Thorpe, who has British ancestry as well as Aboriginal, also claimed be an "Aboriginal elder" -- but of which tribe? In 1991, he mounted a forest protest as an elder of the Barbuwooloong clan of central Gippsland. In 2000, he was protesting at Goolengook as an elder of the Krauatungalung clan. And five years ago he was "saving" the Strzelecki forest as an elder of western Victoria's "Gurnai Nation" clans. Now he'd lit a sacred fire in Melbourne that Graham Atkinson, co-chair of the Victorian Traditional Owners Land Justice Group, thought was just a joke by a trouble-making blow-in.

But could you tell that to the white callers who rang 774 ABC in ecstatic tears to tell of being "smoked". Heavens no. Age columnist Tracee Hutchison instead wrote mystically of undergoing this "ancient and gentle healing ritual", and how "humbled" she'd been to be told "I've got some kind of blackfella spirit inside me".

You see how fiercely such whites want to reinvent the Noble Eco-Savage. It's a yearning we've seen since at least 1991, of course, when then prime minister Bob Hawke banned a new mine at Kakadu's Coronation Hill. Aboriginal activists, backed by green groups, had convinced him that if the hill were disturbed, an angry Bula spirit would sicken the land -- or at least kill Hawke's green vote. Never mind that no one had ever linked Bula with the site until the 1970s, or that uranium had been mined there for almost 20 years without Bula giving anyone as much as a headache.

More critically, never mind that the Jawoyn leader, Andy Andrews, begged Hawke to ignore the Bula scare and sent a petition from 92 Jawoyn people asking that the mine and its royalties be allowed to go ahead. Forget it. The white politicians and journalists decided that real Aborigines - the ones they'd listen to, anyway - had to be green pagans, not black rationalists.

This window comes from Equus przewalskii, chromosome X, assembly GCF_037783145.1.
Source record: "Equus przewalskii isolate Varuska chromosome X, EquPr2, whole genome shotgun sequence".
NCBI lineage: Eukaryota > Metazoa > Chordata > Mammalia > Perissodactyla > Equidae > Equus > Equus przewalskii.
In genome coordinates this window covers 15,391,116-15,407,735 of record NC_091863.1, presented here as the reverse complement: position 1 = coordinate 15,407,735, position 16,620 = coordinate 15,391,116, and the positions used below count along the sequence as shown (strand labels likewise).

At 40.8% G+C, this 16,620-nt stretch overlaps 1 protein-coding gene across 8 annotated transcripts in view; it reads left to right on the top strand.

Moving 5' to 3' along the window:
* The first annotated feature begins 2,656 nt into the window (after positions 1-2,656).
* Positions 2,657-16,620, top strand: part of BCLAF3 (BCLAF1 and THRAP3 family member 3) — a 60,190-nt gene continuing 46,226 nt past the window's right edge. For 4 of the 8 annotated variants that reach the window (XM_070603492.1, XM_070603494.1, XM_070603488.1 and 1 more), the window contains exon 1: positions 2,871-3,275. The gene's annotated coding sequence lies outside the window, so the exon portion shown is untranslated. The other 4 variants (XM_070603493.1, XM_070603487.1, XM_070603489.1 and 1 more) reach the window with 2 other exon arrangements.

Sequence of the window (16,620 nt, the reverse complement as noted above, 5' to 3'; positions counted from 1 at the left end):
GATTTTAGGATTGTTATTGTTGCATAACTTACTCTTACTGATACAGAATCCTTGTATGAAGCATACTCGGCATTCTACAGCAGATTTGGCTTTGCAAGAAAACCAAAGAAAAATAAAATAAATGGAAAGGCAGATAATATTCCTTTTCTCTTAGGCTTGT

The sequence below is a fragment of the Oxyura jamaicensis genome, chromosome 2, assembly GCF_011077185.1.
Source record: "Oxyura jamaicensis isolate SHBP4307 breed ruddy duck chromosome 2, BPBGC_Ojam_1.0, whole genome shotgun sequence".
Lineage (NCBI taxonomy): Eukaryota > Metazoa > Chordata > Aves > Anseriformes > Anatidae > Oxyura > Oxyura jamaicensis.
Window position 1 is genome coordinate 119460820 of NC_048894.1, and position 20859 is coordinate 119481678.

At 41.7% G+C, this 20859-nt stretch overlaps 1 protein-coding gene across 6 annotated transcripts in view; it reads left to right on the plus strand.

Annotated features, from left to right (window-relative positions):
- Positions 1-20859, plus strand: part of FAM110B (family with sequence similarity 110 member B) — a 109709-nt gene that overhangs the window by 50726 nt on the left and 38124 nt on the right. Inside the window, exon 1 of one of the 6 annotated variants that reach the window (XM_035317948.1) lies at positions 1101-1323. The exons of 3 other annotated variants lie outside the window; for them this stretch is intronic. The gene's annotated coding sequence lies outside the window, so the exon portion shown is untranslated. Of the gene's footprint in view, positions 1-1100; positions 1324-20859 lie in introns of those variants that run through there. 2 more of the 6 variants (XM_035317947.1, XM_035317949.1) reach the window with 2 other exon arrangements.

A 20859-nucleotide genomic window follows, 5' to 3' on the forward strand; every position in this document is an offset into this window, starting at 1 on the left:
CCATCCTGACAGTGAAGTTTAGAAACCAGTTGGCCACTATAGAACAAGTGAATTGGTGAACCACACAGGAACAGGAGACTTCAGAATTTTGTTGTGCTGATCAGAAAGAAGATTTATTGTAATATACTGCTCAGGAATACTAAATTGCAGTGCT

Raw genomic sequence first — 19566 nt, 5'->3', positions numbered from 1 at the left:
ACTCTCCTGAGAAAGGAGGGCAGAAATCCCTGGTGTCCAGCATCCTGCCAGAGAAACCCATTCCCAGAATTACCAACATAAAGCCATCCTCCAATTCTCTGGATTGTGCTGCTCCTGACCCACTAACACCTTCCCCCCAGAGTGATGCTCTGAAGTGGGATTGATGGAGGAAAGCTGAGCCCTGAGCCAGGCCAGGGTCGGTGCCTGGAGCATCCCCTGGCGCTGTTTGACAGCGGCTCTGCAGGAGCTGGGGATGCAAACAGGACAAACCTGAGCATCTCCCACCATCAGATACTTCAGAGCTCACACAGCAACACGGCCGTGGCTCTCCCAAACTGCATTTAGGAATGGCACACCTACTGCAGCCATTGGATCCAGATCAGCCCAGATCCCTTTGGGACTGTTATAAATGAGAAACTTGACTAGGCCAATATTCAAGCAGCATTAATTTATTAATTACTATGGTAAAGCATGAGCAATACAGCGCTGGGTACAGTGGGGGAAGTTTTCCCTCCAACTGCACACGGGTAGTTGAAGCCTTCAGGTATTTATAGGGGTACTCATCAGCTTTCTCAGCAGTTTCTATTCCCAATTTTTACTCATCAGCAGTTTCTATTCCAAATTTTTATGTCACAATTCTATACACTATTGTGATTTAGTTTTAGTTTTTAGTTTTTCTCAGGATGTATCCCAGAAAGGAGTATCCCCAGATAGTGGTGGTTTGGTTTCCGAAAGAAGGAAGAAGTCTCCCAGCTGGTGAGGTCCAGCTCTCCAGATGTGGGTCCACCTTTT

Same story with the infamous bridge to Hindmarsh Island, blocked by claims by green-backed Aboriginal activists who claimed it would disturb "secret women's business" and make locals infertile. Again, never mind that many Christian Aboriginal women said this "secret women's business" was not just absurd but clearly untrue. White politicians and journalists once more decided that real Aborigines had to be green pagans, not black rationalists.

And the big joke? Despite this reinvention of black traditions, from "welcomes to country" to smoking ceremonies, most Aborigines aren't remotely as superstitious and traditional as the white dreamers behind this push like to imagine. The 2006 census, for instance, found barely 1 per cent of Aborigines followed traditional Aboriginal religions. Most were just boringly, conventionally Christian.

Even more bizarrely, the 2001 Census revealed that a quarter of the believers in Aboriginal faiths weren't even Aboriginal. Whites just really, really want to believe in black gods and black superstitions in ways that few Aborigines seem themselves inclined.